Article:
And this formula in cell F3 is to calculate the interest based on last principal: =G2*interest

Interest = C3, it denotes the monthly interest rate.

Now we copy down these two formulas for the rest of cells in the column and we get the following result. Check all the iterations or the payment periods. You will find, in details, what is actually happening every period.

When you will pay your last payment (36th period), you will pay the interest of amount only \$3 and the previous period’s residual principal 329. So, your last payment is 329 + 3 = 332

## Calculating monthly payment by using the direct mathematical formula in Excel

This is the mathematical formula that calculates monthly payments:

M = (P*i)/(q*(1-(1+(i/q))^(-n*q)))

Here,

• M is monthly payments
• P is the Principal amount
• i is the Interest rate
• q is the number of times a year you will make the payments
• n is the number of years you get to pay off the whole loan and its interest

We can use this formula in Excel to find the monthly payments. Check out the following image.

In cell D7, we have used this formula: =(P*i)/(q*(1-(1+(i/q))^(-n*q))) and in cell D8, we have used this formula: =PMT(i/12,n*q,P,0,0). Both cells are giving the same results. PMT is giving negative value as it is cash outflow. But the numeric value is same.

Where, P = D2, i = D3, n = D4, q = D5 ## What if payment is done monthly but the interest rate is compounded semi-annually?

Let’s show you something different than so far, we have done.

Check out this scenario:

• Loan amount \$10,000
• Interest rate 12%
• Monthly payment
• But the interest rate is compounded semi-annually
• Payment periods 3 years = 36 months

A little bit critical case.

Think along with me:

• The interest rate will be compounded semi-annually (in every 6 months), right? So, divide 12% by 2 that returns 6%
• Now payments are monthly. So, over the 6 months of payments, you will pay overall 6% interest rate. If you think mathematically then, it will be like (1+x)^6 = 1.06 where is x is your monthly interest over the 6 months of payments. It is easy now to calculate the value of x from this equation => x = 1.06^(1/6) – 1 = 0.00975879. So, the value of x is 0.00975879

### Why cannot we divide the interest rate by 12

We cannot divide the interest rate by 12 when interest compounding is happening two times a year. If you do, you will pay more interest.

For example, say we divide the interest rate 12% by 12 (=1) and calculate the interest for 6 months.

It is: 10,000 (1+1/100)^6 – 10000 = 615.20. So, we are paying total \$615.20 interest when we are compounding the interest rate every month. At the end of 6 months, we are paying actually 6.15% interest

But in our case, we should pay 6% after 6 months.

Let’s use now the newly calculate interest rate (0.975879%) for this calculation.

10,000*(1+0.975879/100)^6 – 10000 = 600

So, with the newly calculated interest rate, we are paying overall 6% interest rate at the end of 6 months.

I hope this logic is now clear to you.

### Let’s calculate now the monthly payment for a semi-annually compounded interest rate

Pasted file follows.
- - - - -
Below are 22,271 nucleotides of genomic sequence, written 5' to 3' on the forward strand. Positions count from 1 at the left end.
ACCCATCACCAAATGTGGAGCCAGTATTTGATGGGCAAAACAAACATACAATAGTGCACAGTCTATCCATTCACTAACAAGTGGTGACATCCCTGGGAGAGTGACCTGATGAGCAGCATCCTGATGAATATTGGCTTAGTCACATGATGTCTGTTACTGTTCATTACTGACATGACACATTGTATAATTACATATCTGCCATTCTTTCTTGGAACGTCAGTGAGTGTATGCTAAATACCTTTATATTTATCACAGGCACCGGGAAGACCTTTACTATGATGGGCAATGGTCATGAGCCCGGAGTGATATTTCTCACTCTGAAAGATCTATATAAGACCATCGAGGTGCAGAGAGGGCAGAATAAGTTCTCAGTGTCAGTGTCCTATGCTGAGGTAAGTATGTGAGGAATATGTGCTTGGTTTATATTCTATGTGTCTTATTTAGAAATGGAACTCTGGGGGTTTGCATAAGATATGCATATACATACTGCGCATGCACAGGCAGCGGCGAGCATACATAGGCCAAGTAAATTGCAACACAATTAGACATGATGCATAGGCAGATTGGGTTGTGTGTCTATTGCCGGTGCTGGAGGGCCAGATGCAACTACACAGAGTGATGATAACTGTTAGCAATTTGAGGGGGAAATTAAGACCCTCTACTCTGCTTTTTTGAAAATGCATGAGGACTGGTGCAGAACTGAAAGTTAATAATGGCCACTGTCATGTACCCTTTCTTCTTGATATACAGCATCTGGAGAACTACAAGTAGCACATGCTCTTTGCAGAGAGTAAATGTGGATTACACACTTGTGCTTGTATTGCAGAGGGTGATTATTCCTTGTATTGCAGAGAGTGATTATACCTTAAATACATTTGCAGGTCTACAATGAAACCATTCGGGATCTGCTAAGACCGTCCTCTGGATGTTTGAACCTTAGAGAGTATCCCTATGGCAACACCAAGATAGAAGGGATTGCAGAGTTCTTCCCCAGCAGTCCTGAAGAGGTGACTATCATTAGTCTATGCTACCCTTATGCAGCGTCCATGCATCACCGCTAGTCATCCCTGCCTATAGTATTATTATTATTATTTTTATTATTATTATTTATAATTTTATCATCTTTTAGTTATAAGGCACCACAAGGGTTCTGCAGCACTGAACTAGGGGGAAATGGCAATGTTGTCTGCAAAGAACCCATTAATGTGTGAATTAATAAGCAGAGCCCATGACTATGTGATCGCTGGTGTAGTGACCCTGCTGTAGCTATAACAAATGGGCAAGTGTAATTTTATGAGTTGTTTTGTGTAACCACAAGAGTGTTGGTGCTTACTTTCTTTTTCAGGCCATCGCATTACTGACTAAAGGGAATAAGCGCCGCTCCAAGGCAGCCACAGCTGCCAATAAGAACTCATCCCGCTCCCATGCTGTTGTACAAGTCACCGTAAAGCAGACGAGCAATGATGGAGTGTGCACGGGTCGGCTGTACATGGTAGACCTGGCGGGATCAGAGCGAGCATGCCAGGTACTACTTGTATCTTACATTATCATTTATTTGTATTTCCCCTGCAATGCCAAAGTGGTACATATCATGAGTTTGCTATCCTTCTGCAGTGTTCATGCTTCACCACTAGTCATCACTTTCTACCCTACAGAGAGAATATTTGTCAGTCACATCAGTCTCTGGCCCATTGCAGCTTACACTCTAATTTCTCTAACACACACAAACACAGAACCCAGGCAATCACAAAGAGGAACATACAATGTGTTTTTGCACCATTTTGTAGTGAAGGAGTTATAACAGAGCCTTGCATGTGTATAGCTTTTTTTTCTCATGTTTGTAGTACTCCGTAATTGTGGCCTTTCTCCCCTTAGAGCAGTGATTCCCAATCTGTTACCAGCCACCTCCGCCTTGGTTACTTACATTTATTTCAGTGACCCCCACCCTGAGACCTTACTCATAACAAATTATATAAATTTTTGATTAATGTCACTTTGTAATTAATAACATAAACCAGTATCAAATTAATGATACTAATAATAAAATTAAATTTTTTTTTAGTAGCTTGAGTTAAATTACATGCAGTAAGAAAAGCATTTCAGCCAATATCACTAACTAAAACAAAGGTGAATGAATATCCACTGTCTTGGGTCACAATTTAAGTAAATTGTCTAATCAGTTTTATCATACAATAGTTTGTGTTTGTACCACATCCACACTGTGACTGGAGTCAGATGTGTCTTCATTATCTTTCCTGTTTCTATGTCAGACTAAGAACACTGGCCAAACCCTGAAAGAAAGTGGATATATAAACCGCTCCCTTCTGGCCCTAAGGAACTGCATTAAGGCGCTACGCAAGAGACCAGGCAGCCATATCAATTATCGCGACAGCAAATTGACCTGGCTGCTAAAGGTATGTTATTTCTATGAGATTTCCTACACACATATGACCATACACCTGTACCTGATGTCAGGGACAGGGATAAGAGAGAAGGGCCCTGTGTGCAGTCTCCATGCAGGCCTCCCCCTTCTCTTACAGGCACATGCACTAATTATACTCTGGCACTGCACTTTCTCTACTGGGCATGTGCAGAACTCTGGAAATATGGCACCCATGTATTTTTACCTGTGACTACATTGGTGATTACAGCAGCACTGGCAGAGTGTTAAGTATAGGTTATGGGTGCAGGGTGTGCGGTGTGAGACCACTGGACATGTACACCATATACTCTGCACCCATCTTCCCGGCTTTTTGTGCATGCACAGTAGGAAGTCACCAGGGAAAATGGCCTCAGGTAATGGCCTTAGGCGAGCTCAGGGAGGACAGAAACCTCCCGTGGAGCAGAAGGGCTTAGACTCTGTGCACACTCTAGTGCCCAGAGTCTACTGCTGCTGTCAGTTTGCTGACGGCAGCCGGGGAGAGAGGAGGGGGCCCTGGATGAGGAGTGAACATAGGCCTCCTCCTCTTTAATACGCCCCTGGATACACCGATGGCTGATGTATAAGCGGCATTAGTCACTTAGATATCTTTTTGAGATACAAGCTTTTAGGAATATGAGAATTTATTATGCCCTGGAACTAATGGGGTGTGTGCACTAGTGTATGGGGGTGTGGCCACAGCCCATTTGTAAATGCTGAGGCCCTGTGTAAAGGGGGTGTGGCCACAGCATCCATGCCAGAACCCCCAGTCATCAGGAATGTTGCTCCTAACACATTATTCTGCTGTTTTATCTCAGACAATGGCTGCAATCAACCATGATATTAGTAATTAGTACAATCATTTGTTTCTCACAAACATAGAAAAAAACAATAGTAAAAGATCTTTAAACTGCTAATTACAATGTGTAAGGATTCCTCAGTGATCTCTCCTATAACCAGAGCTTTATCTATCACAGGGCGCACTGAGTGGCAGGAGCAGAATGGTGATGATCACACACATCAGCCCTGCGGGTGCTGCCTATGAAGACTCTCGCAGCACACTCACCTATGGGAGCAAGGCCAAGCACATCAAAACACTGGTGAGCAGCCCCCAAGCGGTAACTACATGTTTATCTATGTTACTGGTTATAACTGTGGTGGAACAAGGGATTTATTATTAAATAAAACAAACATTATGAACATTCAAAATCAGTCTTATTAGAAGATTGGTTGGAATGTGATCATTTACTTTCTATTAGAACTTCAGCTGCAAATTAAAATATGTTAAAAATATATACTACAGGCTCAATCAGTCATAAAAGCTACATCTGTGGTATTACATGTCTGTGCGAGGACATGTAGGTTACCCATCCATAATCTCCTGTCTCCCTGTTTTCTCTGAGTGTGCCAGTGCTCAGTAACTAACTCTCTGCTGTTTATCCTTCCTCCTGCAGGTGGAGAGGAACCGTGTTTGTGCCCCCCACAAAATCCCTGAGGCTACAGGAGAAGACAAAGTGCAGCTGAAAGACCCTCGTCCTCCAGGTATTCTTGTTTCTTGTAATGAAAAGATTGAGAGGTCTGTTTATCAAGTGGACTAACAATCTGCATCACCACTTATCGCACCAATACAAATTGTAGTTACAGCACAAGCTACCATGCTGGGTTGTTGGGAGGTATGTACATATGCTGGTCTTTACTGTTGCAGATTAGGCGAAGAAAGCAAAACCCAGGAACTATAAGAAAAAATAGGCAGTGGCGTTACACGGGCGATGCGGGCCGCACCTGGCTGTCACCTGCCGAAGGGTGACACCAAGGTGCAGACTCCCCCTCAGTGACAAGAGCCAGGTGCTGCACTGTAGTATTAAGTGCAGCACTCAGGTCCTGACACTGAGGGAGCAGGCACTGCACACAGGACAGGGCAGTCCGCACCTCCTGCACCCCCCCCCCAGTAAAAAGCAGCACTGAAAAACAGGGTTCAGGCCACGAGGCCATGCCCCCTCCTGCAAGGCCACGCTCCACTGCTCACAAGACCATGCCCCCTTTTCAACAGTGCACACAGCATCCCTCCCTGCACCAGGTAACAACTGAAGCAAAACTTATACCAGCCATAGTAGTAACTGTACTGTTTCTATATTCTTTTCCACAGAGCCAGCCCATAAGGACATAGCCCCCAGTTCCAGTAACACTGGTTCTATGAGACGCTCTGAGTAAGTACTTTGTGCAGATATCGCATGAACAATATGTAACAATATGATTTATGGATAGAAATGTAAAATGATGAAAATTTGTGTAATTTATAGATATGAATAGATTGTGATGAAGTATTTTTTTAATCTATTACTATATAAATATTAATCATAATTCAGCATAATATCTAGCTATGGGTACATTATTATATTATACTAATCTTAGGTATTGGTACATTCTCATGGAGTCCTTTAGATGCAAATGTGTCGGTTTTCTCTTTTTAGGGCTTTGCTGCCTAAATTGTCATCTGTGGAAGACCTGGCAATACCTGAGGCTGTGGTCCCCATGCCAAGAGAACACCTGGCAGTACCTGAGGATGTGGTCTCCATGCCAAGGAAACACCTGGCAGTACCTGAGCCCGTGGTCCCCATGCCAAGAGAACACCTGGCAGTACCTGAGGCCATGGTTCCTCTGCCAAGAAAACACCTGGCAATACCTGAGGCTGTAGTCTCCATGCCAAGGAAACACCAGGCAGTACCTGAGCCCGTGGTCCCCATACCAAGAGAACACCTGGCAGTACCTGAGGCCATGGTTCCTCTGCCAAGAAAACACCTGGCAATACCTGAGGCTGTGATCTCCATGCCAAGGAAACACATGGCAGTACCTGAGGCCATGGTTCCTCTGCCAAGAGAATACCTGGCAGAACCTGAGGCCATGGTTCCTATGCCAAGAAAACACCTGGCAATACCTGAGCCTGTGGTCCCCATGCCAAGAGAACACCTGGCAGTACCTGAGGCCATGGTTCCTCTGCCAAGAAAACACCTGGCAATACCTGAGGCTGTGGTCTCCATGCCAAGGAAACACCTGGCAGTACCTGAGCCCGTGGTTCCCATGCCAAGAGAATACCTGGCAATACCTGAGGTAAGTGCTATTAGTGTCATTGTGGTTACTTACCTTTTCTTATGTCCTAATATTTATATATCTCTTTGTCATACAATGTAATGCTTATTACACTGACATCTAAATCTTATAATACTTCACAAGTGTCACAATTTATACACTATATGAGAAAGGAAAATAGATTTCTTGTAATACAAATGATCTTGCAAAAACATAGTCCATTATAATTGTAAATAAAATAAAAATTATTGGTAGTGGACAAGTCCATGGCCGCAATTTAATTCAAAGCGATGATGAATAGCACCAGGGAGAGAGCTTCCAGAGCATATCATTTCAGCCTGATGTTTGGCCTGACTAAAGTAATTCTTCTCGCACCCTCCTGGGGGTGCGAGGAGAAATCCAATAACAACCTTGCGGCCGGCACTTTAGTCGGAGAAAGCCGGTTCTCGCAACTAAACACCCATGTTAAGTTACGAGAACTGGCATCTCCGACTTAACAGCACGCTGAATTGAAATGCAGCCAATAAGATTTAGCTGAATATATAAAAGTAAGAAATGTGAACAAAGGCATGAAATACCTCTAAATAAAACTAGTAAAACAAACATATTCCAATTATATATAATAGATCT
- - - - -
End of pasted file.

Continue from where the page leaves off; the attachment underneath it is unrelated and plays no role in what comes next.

This was our data.

• Loan amount \$10,000
• Interest rate 12%
• Monthly payment
• But the interest rate is compounded semi-annually
• Payment periods 3 years = 36 months

And this is the solution. We have used this formula in cell C6 = PMT((C2/2+1)^(1/6)-1,C4,C3)

Except for the rate argument, (C2/2+1)^(1/6)-1, you can easily understand the other arguments.

Let’s explain the rate argument:

• The value of C2 is 12%, so C2/2 = 12%/2 = 6%
• C2/2+1 = 6% + 1 = 1.06
• So, this part of the formula comes into this form: 06^(1/6) – 1 that results in the value 0.00975879.

So, this is how you can calculate the monthly payments of a loan when the interest rate is compounded semi-annually.

## Let’s make a complete loan calculator using Excel Using the above Excel calculator, you can easily calculate any kind of loan payment, it can be weekly, monthly, Bi-weekly, etc.

We have used a VLOOKUP table like the following. Using this VLOOKUP table, we have created a formula in cell E6: = VLOOKUP(C6,List!A1:C9,3,0)

This formula finds out the number of payments per year.

Then we have calculated the total no. of payments in cell E7: E6*C7

So, these are my ways of calculating monthly payments for loan taken for several years. If you have any feedback, please let me know in the comment box.

## Related Online Courses

Hello!
Welcome to my Excel blog! It took me some time to be a fan of Excel. But now I am a die-hard fan of MS Excel. I learn new ways of doing things with Excel and share here. Not only how to guide on Excel, but you will get also topics on Finance, Statistics, Data Analysis, and BI. Stay tuned!

1. Reply rupy Apr 2, 2019 at 9:45 PM

i was thinking if you can make a dashboard for a few rental property just the thought

• Reply Jun 20, 2019 at 7:19 PM

Thanks for the suggestion 🙂 I will keep it on my list.

2. Reply Lawson lee Dec 1, 2019 at 8:48 AM

Do you have daily rest interest calculation? I don’t see in your worksheet.
Thanknyou

3. Reply Lawson lee Dec 1, 2019 at 8:51 AM

In case it wasn’t posted.
Home loan has daily compounding interest calculation.
Thank you

4. Reply wasim Dec 13, 2019 at 10:28 PM

Would you mind if you show how to calculate interest compounded monthly on an outstanding late invoices.
for example, several invoices haven’t been paid after the due date, for a number of customers, and we’re going to charge 7% (Yearly), compounded monthly. how to keep track for the ongoing balance on a table for all customers ?
Hope you can find way to make it on one table..
Thank you …

• Reply Dec 14, 2019 at 7:28 PM

Hello Wasim,
I am keeping this on my to-do list. Will try to give you a solution of your problem.
Thanks.